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Daniels v. American Water Works Service Co., Inc.

United States District Court, S.D. West Virginia, Charleston Division

May 16, 2018

JOHN D. DANIELS, Plaintiff,
v.
AMERICAN WATER WORKS SERVICE COMPANY, INC., et al., Defendants.

          MEMORANDUM OPINION AND ORDER

          JOSEPH R. GOODWIN UNITED STATES DISTRICT JUDGE.

         Pending before the court is Plaintiff, John Daniels' Motion to Remand [ECF No. 12]. The motion is ripe for adjudication. For the reasons stated herein, the court GRANTS in part and DENIES in part the Motion to Remand [ECF No. 12].

         I. Background

         The plaintiff, John Daniels, commenced this action by filing a four-count complaint in the Circuit Court of Kanawha County, West Virginia. Compl. [ECF No. 1-2]. The plaintiff's four-count Complaint arises out of the alleged wrongful termination of his employment. Specifically, the Complaint alleges three counts of West Virginia Human Rights Act violations and one count of retaliatory discharge in violation of substantial West Virginia public policies. Id. The retaliatory discharge count, which is at issue here, states

Defendants' acts and/or omissions constitute unlawful discriminatory practices, which violated substantial public policies of the State of West Virginia as set forth in W.Va. Code § 21-3-1; the Family and Medical Leave Act, 29 U.S.C. § 2601, et seq., including but not limited to §§ 2615; and the Occupational Safety and Health Act, 29 U.S.C. § 651, including but not limited to § 654. Accordingly, Defendants' actions constitute retaliatory/wrongful discharge in violation of substantial public policy pursuant to Harless v. First Nat'l Bank, 246 S.E.2d 270 (1978).”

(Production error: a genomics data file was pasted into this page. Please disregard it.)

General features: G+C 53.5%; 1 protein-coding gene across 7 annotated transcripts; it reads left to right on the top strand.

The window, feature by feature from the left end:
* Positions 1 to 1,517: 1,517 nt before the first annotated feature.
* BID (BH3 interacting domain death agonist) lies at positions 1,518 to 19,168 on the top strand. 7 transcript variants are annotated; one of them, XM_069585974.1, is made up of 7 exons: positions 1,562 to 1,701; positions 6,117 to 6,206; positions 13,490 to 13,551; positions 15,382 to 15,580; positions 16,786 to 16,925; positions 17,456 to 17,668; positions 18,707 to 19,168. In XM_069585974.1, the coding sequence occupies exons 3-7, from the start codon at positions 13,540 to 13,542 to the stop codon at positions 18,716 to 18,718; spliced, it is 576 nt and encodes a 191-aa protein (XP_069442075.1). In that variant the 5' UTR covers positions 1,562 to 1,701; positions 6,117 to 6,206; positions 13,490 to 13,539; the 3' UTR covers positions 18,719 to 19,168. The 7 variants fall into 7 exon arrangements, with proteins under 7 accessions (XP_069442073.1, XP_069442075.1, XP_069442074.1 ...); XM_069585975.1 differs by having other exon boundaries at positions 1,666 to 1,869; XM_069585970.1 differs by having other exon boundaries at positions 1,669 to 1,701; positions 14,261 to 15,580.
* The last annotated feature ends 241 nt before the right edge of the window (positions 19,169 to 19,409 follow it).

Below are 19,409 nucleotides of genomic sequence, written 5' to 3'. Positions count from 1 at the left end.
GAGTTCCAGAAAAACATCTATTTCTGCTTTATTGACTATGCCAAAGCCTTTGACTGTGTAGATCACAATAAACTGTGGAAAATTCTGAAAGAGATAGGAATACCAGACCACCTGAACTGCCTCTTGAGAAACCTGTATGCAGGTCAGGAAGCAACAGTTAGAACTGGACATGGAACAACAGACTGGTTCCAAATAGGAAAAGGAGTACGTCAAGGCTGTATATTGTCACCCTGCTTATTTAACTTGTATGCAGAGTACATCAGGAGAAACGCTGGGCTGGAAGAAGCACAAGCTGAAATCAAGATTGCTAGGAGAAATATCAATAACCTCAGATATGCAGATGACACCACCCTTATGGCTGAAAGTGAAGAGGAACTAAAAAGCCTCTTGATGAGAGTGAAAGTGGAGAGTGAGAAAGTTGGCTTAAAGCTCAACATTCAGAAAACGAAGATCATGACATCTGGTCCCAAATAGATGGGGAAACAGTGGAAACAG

Id. at 9.

         The defendants, American Water Works Company, Inc. and American Water Works Service Company, Inc. removed the action to federal court, with co-defendant Jason Kessler's consent. See Not. Removal [ECF No. 1]; Not. Consent Removal [ECF No. 2]. The defendants based their removal on the contention that the “plaintiff alleges violations of the FMLA.” Not. Removal 6. The plaintiff moved to remand the case, arguing that the cause of action alleged is not one under the FMLA but one under state common law, as articulated in Harless. See Pl.'s Mem. Law Supp. Mot. Remand 3 [ECF No. 13].

         II. Standard of Review

         An action may be removed from a state court to a federal court if it is one over which the district court would have had original jurisdiction. 28 U.S.C. § 1441(a). Federal district courts have original jurisdiction over “all civil actions arising under the Constitution, laws, or treaties of the United States.” 28 U.S.C. § 1331. A cause of action arises under federal law “only when the plaintiff's well-pleaded complaint raises issues of federal law.” Metro. Life Ins. Co. v. Taylor, 481 U.S. 58, 63 (1987); see Custer v. Sweeney, 89 F.3d 1156, 1165 (4th Cir. 1996) (“[Courts] ordinarily . . . look no farther than the plaintiff's complaint in determining whether a lawsuit raises issues of federal law capable of creating federal-question jurisdiction under 28 U.S.C. § 1331.”) This rule provides two distinct pathways into federal court. Either (1) federal law creates the cause of action, Franchise Tax Bd. v. Const. Laborers Vacation Trust, 463 U.S. 1, 27 (1983)), or (2) the plaintiff's claim raises “a federal issue, actually disputed and substantial, which a federal forum may entertain without disturbing any congressionally approved balance of federal and state judicial responsibilities.” Grable & Sons Metal Prods. Inc. v. Darue, 545 U.S. 308, 314 (2005).